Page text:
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oNNogitaar
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Re: "Studio" vs. Normal Distributions

Post by oNNogitaar »

Louigi Verona wrote:My advice - get rt kernel.
...okay, but why do, for exemple, Ubuntustudio "generic kernel will be installed as default" and AVLinux "i686 2.6.36-2.dmz.5 Liquorix Kernel" come without one?

oskar48
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Re: "Studio" vs. Normal Distributions

Post by oskar48 »

I was using rt kernel in the past. For a year or so I use stock, vanilla kernel without any patches. I play guitar through the pc, using amp modelling so low latency is the crucial factor for me. On my old pc (Athlon 1700XP) with Audiophile card I can get unnoticable latencies even under serious load (70%) without any xruns, rock solid. I see no reason to patch the kernel with rt patch these days ;)

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autostatic
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Re: "Studio" vs. Normal Distributions

Post by autostatic »

Code: Select all

cat /proc/interrupts | grep 1394
 16:       8201     318657   IO-APIC-fasteoi   uhci_hcd:usb3, ohci1394, mmc0, eth1, jmb38x_ms:slot0, nvidia
Which means I can't use my FireWire controller without the help of the rtirq-init script which only works with a real-time kernel.
So I do see reason to patch the kernel with rt these days ;)

Best,

Jeremy

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Capoeira
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Re: "Studio" vs. Normal Distributions

Post by Capoeira »

AutoStatic wrote:

Code: Select all

cat /proc/interrupts | grep 1394
 16:       8201     318657   IO-APIC-fasteoi   uhci_hcd:usb3, ohci1394, mmc0, eth1, jmb38x_ms:slot0, nvidia
thats a real busy irq-port ..... lol

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maghoxfr
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Re: "Studio" vs. Normal Distributions

Post by maghoxfr »

The system is beating me so far because I never really could achieve a great stability. So I'm about to format and reinstall everything. I'm too used to ubuntu but ubuntustudio hasn't been a great experience on my side, maybe is because I made many mistakes or maybe because my hardware has given me problems but I think I'm going to try KXstudio ( http://kxstudio.sourceforge.net/ ).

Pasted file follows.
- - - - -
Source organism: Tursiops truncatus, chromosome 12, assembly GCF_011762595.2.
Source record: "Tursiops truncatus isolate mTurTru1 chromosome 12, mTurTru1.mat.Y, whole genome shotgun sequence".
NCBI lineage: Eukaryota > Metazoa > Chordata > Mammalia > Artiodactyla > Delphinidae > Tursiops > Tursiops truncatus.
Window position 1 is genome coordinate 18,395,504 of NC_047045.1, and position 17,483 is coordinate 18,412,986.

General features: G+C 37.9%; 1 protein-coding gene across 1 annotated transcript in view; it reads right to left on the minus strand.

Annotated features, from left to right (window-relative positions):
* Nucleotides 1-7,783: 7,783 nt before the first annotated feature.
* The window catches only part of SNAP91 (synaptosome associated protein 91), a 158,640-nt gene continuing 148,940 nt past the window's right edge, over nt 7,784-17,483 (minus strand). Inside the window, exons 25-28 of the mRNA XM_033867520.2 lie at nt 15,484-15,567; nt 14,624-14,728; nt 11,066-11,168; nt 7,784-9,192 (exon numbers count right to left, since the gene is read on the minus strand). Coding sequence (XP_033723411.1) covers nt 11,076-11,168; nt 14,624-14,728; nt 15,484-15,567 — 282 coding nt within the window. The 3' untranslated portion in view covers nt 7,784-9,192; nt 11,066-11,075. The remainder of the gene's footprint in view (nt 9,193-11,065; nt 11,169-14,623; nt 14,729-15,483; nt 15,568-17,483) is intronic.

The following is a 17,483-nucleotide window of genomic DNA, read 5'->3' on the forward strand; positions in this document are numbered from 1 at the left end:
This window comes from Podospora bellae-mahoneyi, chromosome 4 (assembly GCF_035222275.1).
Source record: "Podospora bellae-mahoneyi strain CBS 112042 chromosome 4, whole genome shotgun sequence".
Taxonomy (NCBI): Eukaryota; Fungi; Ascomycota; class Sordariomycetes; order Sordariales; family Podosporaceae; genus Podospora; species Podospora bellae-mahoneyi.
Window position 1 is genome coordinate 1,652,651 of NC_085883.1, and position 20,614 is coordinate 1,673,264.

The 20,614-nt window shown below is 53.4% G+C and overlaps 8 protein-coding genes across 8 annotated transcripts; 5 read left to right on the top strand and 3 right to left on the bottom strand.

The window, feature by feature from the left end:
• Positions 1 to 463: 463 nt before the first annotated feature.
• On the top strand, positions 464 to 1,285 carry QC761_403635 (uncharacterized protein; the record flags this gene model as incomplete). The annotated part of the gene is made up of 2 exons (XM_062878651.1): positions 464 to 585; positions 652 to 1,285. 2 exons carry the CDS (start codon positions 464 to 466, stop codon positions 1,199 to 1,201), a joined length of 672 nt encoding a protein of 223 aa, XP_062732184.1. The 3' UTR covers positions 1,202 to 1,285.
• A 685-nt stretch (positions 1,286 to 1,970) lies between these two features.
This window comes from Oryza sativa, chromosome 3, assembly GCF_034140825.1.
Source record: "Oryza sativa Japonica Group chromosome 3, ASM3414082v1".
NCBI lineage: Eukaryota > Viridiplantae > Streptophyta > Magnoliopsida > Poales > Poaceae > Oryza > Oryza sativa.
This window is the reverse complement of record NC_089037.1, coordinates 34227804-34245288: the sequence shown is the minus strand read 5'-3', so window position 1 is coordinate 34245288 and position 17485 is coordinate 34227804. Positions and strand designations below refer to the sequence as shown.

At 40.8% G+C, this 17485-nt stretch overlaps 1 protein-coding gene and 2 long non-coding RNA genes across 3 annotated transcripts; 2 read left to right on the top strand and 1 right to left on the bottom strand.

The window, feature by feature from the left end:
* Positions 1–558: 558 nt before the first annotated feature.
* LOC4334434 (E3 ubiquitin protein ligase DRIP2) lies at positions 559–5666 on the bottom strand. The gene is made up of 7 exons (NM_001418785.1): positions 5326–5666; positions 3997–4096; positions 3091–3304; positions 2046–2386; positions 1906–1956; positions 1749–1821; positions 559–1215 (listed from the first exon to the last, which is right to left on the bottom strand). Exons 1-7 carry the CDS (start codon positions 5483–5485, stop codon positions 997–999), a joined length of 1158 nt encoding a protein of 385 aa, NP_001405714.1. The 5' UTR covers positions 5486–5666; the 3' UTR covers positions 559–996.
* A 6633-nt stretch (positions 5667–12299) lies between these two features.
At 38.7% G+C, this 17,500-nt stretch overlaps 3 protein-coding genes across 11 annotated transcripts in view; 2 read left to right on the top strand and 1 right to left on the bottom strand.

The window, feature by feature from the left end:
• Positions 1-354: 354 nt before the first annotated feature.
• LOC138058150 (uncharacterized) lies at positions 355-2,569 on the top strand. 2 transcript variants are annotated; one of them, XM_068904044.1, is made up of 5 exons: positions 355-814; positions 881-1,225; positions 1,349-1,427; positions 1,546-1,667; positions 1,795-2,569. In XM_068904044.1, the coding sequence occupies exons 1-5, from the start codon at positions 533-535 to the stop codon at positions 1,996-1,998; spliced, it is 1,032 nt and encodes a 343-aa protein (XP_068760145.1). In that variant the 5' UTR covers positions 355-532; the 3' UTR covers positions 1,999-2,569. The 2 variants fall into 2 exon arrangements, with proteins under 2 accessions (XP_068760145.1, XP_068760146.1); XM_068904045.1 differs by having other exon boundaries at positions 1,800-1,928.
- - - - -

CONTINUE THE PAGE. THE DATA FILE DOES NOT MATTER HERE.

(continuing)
Anyone has experience with it? I know that trying is free and is the best one could do, decide for himself, but I'm asking because it takes time to format and do all the procedure of downloading (I have a very slow ADSL), and I'm very short on time this days.

Thanks a lot

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autostatic
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Re: "Studio" vs. Normal Distributions

Post by autostatic »

If you're used to Ubuntu/Ubuntu Studio I wouldn't switch DE (Desktop Environment) from Gnome to KDE. I'd recommend Tango Studio: http://tangostudio.tuxfamily.org/en/tangostudio
Or a plain vanilla Ubuntu and configure it the way you like, that's what I prefer.

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maghoxfr
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Re: "Studio" vs. Normal Distributions

Post by maghoxfr »

Thanks for the recommendation! I have to decide what to do on the next few days. But Tangostudio looks cool. Taking into account my experience tweaking the system I have to say that I failed big time, but maybe I could try one more time from the scratch.

Thanks

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Capoeira
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Re: "Studio" vs. Normal Distributions

Post by Capoeira »

maghoxfr wrote:Taking into account my experience tweaking the system I have to say that I failed big time, but maybe I could try one more time from the scratch.

Thanks
https://help.ubuntu.com/community/Insta ... /MinimalCD
It's not that dificult, after instalation instal X (xorg), a Displaymanager (gdm for Gnome) and a windowmanager or Desktop-Environment

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maghoxfr
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Re: "Studio" vs. Normal Distributions

Post by maghoxfr »

I will gove it a shot on the next few days then! Thanks